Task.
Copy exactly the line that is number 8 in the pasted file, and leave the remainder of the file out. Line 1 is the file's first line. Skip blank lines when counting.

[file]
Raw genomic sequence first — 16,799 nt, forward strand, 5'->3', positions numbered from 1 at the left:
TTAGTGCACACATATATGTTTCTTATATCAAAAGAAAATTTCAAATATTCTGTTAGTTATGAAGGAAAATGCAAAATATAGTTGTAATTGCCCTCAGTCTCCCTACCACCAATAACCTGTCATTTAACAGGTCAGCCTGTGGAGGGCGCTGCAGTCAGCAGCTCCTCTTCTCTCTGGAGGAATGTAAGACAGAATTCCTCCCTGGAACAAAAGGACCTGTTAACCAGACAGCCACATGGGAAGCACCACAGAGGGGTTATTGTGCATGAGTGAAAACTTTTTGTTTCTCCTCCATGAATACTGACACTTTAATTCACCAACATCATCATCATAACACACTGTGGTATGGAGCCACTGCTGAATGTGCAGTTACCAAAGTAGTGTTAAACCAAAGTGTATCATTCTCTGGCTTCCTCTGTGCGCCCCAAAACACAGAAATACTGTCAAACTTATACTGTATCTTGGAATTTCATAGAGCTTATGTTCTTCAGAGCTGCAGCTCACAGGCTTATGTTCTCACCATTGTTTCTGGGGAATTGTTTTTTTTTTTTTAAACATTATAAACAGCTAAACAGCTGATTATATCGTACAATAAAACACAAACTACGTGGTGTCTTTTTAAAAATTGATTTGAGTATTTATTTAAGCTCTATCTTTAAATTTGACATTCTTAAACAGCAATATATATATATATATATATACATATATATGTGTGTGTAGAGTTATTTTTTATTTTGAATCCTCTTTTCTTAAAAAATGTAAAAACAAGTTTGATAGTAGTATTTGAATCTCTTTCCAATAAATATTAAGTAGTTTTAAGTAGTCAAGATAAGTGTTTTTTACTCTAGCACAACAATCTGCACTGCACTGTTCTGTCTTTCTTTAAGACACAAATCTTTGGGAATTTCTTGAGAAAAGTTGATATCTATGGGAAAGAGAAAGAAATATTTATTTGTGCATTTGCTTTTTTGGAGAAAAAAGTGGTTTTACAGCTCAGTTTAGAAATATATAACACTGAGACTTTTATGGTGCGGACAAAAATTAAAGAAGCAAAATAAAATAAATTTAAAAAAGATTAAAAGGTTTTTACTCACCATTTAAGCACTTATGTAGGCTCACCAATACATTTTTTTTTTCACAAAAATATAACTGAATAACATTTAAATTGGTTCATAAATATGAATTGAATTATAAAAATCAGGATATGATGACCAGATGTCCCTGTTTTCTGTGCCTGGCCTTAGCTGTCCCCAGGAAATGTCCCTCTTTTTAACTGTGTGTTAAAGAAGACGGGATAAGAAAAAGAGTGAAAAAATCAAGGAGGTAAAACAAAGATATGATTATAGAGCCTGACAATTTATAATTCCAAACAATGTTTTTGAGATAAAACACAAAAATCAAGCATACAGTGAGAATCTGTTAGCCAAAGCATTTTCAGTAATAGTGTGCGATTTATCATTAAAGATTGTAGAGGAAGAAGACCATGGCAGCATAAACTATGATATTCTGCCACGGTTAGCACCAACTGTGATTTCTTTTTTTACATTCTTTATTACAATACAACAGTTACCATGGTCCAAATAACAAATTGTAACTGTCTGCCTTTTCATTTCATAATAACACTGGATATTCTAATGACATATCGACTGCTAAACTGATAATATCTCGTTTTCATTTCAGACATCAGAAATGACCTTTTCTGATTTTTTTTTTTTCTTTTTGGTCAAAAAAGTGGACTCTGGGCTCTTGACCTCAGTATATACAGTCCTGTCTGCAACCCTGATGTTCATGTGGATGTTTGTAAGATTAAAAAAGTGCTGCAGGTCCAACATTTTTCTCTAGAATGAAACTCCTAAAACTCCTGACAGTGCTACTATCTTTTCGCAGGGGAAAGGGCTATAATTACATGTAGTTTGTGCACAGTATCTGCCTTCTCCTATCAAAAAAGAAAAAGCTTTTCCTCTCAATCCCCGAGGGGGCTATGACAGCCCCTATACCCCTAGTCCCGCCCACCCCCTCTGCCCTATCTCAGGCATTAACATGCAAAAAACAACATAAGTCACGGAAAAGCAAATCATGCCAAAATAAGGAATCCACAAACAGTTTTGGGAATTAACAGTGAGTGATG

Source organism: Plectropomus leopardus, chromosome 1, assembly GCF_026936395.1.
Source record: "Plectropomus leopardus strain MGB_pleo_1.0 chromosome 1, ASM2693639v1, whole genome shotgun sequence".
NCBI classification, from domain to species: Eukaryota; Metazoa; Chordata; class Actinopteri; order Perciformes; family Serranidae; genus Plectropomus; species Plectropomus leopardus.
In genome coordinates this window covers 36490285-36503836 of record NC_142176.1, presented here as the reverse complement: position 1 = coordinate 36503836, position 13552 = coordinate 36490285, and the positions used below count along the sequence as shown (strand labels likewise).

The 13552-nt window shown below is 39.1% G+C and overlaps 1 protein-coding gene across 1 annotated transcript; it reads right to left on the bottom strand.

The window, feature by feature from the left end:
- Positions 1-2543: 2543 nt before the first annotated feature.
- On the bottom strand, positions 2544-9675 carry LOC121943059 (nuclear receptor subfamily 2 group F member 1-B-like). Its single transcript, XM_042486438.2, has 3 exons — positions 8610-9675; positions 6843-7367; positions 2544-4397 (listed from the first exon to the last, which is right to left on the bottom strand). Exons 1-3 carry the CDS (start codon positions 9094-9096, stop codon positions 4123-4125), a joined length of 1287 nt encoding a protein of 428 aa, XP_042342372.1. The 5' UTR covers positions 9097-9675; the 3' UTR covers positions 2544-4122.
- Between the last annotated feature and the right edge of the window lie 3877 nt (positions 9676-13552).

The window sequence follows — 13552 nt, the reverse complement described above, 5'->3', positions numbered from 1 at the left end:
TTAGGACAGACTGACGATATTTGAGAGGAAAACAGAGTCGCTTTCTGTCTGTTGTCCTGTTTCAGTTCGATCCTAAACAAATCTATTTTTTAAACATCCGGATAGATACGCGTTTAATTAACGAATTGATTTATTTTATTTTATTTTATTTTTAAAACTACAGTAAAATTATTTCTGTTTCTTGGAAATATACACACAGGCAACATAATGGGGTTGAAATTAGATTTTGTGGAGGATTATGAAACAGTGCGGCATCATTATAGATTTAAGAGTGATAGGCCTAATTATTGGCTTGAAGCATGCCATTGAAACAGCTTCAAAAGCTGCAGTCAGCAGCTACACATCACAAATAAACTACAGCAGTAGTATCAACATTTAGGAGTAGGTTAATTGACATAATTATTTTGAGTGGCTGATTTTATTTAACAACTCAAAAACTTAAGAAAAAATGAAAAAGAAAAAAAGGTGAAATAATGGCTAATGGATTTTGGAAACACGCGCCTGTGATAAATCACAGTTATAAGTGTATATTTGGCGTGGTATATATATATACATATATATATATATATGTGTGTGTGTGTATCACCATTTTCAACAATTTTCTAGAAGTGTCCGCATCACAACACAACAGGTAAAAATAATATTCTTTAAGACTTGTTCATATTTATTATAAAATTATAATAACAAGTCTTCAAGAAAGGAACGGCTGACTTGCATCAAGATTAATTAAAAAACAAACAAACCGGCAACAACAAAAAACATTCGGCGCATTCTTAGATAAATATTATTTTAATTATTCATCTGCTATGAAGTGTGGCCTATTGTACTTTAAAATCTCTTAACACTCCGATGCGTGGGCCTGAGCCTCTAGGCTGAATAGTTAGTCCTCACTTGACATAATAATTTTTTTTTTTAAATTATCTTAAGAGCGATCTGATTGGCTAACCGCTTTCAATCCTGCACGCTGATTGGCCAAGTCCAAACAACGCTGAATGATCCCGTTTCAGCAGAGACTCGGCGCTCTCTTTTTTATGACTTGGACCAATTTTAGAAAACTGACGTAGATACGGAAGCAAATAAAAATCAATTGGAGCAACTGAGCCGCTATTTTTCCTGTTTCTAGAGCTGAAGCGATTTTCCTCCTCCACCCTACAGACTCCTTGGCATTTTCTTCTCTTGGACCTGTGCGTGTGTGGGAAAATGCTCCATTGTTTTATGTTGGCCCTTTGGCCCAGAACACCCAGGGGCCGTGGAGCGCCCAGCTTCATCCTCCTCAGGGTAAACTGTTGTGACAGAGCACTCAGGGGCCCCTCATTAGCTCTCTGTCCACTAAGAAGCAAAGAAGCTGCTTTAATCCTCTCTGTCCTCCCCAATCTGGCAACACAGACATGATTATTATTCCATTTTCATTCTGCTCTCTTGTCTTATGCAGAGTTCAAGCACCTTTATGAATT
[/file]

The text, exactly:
The window, feature by feature from the left end: